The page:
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I have a series of files that always start with at least 5 numerical values like:

85966_88.jpg

Using this answer I learned to use the find and regextype in a command to delete files like this:

find . -regextype posix-extended -iregex './a_[0-9]{6}' -execdir bash -c '[[ ${1##./a_} > 000750 ]] && echo $1' "removing: " {} \;

I altered this command to suite my needs like this:

find . -regextype posix-extended -iregex './[0-9]{5}' -execdir bash -c '[[ ${1##./} > 000001 ]] && echo $1' "removing: " {} \;

I execute the command and it does not delete the files. I cannot figure out how to remove all .jpg that have numeric values in the first 5 digits and then _

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Firstly, the command as written doesn't delete anything: as noted in the a nswer you linked

Test this out with the echo command, and once you're sure it lists the correct files, use rm instead.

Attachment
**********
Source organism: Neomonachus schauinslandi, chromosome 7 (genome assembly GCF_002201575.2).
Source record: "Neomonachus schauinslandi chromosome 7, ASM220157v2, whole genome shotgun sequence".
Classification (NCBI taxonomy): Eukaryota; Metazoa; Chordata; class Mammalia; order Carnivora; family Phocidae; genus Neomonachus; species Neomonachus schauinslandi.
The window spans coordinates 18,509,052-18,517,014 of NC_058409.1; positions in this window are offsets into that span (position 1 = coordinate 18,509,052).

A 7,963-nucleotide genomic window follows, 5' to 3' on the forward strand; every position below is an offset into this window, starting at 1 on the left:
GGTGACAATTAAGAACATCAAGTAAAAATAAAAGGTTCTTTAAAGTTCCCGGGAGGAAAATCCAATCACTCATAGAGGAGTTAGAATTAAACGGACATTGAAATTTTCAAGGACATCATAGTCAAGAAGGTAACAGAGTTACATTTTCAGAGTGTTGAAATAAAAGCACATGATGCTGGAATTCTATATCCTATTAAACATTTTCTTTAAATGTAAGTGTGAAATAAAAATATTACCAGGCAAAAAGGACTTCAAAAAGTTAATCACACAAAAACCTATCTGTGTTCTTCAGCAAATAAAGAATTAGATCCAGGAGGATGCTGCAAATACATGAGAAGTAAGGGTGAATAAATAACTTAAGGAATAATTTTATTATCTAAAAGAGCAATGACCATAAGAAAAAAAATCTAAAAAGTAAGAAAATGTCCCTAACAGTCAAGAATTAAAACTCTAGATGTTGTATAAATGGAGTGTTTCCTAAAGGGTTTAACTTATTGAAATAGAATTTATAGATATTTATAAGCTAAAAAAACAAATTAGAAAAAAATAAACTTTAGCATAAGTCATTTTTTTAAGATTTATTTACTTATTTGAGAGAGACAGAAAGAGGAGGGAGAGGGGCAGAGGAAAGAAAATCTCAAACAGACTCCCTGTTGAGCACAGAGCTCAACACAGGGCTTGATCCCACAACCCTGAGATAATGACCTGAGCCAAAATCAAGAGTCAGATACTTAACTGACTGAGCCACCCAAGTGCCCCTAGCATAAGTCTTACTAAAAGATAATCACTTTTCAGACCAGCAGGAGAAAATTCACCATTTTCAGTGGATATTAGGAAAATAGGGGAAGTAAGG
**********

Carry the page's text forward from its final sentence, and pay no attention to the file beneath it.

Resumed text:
Second, it's over-complicated for your case, since you don't want to limit the removal to a range or subset of the matches (so you don't need the shell test stuff) - you could simply do

find -regextype egrep -regex '.*/[0-9]{5}_.*\.jpg' -print

(to test) and replace -print by -delete once you're satisfied it's working right.

However even regex seems overcomplicated - a simple glob match is actually less typing:

find -name '[0-9][0-9][0-9][0-9][0-9]_*.jpg' -print

(again, replace -print by -delete when you're sure).

If you don't need to search recursively, a simple shell glob should work:

rm -i [0-9][0-9][0-9][0-9][0-9]_*.jpg
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    I strongly suggest considering using the command trash from the package trash-cli instead of -delete or rm when using anything like regex or wildcards. Partially just to entrench it as a habit. Too darn easy to make a tragic mistake the other way. Steeldriver, please correct me if I'm wrong in assuming delete is a sort of faster rm built in to find. I can't find it in man find. Maybe your version is newer. My findutils is 4.6.0+git+20160126-2. – Lew Rockwell Fan May 25 '17 at 2:30

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